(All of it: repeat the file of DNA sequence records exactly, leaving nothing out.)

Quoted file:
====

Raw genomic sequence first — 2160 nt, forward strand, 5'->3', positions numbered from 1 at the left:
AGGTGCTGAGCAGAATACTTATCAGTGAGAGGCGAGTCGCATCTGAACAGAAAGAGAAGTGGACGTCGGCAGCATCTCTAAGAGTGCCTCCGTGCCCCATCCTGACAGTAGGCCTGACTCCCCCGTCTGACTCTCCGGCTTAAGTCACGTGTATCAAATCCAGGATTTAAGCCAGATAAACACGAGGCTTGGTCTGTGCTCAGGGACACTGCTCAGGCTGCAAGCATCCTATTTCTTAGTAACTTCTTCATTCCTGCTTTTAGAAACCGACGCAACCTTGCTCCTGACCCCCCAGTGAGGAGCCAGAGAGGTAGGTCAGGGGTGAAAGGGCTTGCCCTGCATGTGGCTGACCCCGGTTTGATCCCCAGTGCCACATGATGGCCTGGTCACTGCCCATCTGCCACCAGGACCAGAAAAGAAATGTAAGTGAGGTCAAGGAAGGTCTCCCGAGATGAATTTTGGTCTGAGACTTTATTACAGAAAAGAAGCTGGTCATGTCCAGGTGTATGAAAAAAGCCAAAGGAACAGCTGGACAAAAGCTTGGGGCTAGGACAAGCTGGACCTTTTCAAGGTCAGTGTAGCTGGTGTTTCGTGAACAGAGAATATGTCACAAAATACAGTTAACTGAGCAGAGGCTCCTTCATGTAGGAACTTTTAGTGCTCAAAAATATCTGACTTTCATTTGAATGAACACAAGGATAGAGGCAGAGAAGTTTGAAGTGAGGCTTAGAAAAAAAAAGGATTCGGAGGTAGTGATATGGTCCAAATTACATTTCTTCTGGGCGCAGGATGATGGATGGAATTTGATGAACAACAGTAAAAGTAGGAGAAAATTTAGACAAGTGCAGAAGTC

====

Raw genomic sequence first — 2160 nt, forward strand, 5'->3', positions numbered from 1 at the left:
AGGTGCTGAGCAGAATACTTATCAGTGAGAGGCGAGTCGCATCTGAACAGAAAGAGAAGTGGACGTCGGCAGCATCTCTAAGAGTGCCTCCGTGCCCCATCCTGACAGTAGGCCTGACTCCCCCGTCTGACTCTCCGGCTTAAGTCACGTGTATCAAATCCAGGATTTAAGCCAGATAAACACGAGGCTTGGTCTGTGCTCAGGGACACTGCTCAGGCTGCAAGCATCCTATTTCTTAGTAACTTCTTCATTCCTGCTTTTAGAAACCGACGCAACCTTGCTCCTGACCCCCCAGTGAGGAGCCAGAGAGGTAGGTCAGGGGTGAAAGGGCTTGCCCTGCATGTGGCTGACCCCGGTTTGATCCCCAGTGCCACATGATGGCCTGGTCACTGCCCATCTGCCACCAGGACCAGAAAAGAAATGTAAGTGAGGTCAAGGAAGGTCTCCCGAGATGAATTTTGGTCTGAGACTTTATTACAGAAAAGAAGCTGGTCATGTCCAGGTGTATGAAAAAAGCCAAAGGAACAGCTGGACAAAAGCTTGGGGCTAGGACAAGCTGGACCTTTTCAAGGTCAGTGTAGCTGGTGTTTCGTGAACAGAGAATATGTCACAAAATACAGTTAACTGAGCAGAGGCTCCTTCATGTAGGAACTTTTAGTGCTCAAAAATATCTGACTTTCATTTGAATGAACACAAGGATAGAGGCAGAGAAGTTTGAAGTGAGGCTTAGAAAAAAAAAGGATTCGGAGGTAGTGATATGGTCCAAATTACATTTCTTCTGGGCGCAGGATGATGGATGGAATTTGATGAACAACAGTAAAAGTAGGAGAAAATTTAGACAAGTGCAGAAGTC